My view is that a fit system is just a tool. From the gear to the methodology, a fit system is just a tool to do a job. In the hands of someone with minimal training, it might not be a very effective tool. However, in the hands of someone like Cyclologic’s Paraic McGlynn or Bike Effect’s Steve Carre, the DFU is the most powerful dynamic fitting tool I’ve encountered. This thing could make a great fitter as formidable as Peter Sagan is in a sprint.

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My session resulted in a fit that I’d be willing to put my faith in. It differs from my current fit by less than a centimeter in saddle height, while the bar position was more than a centimeter higher with roughly the same reach. I should mention here that because I move between a number of bikes on an ongoing basis and between as many saddles, I’ve grown immune to small differences in ft. I had to learn to put up with changes in my fit from bike to bike, even when I’ve gone to great lengths to replicate my position exactly. Exactly just never happens. Because I’ve managed to ride well on a number of bikes with slightly differing fits, I’ve come to believe that when someone (be it fitter or rider) starts to get fussy about that last millimeter they are failing to understand the inherent adaptability of the body. And I write this with the knowing admission that I’ve suffered problems at the hands of bad fits by alleged fit experts.

I think part of the genius of the DFU is that all the rider has to go on is the feel of the fit. With no stem to look at nor the visual cue of seeing the drop from the saddle to the bar framed by the bike itself, all you can really go on is the feel of sitting in the saddle and reaching for the bar. When the original Serotta Size Cycle was introduced I was skeptical that a good fit could be achieved by a fitter simply listening to feedback from the rider. I was perhaps right to be suspicious of the original iteration, but today it’s an approach that makes terrific sense. It does require that the person being fitted talk a lot about what he or she is experiencing as the key to a good fit is communication, but even a relatively quiet person can get a great fit from a good fitter. The best can see unwanted muscle tension the way poker players can suss out tells.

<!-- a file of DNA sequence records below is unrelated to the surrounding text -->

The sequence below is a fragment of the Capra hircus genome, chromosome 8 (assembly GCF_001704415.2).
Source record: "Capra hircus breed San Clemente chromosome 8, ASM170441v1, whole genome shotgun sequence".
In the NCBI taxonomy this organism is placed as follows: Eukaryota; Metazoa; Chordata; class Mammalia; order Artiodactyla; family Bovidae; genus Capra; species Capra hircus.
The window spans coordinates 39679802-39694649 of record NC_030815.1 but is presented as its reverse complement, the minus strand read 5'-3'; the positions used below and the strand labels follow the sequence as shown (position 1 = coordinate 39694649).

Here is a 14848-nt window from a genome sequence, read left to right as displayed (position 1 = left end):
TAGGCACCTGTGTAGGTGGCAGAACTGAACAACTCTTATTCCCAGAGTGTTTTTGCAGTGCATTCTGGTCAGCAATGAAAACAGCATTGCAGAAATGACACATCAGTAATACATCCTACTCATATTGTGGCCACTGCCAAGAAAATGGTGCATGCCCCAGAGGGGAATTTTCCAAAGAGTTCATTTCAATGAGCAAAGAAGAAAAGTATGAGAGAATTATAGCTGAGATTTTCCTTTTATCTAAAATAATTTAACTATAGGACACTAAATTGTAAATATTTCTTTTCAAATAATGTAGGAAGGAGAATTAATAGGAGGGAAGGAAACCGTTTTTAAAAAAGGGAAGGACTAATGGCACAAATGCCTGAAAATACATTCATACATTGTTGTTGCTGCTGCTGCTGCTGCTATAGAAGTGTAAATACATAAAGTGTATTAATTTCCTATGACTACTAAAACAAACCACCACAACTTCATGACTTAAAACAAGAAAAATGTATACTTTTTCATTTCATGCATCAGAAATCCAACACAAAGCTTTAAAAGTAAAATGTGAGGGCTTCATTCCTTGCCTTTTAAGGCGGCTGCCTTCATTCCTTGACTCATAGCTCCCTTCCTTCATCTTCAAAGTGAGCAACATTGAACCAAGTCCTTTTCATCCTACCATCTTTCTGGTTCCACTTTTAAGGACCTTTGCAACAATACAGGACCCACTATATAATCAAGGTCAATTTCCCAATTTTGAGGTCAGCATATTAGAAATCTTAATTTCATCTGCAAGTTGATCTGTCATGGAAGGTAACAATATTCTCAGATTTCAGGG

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Finally, I’ll grant that it might be a challenge to place your faith in this approach until you’ve experienced it. I learned to give a lot of feedback as either the bar or saddle is moving: no, no, no, not bad, okay, yes, yes, errmm, nah, no, no, no. It was interesting to me that Colby had the same reaction to my feedback that Steve Carre at Bike Effect did. They both noted that they saw an easing of tension in my shoulders just as I started to say “yes.”

Again, the Guru system is just a tool, and that goes double for the DFU. However, in the hands of a great fitter I think the DFU has the ability to help a fitter arrive at a result that the client will believe in. Why? Well the dirty little secret of fitting is that the single biggest challenge a fitter faces is getting the client to not just adopt the recommendations, but to stick with them long term rather than switching the bike back after a ride or two. The DFU provides an experience that makes the recommendation one’s own, not some outside piece of advice. When I was first trained as a fitter, recommendations were made based on a set of tables the correlated to the rider’s personal dimensions. The process was effectly: here’s what you are, so here’s what your fit should be.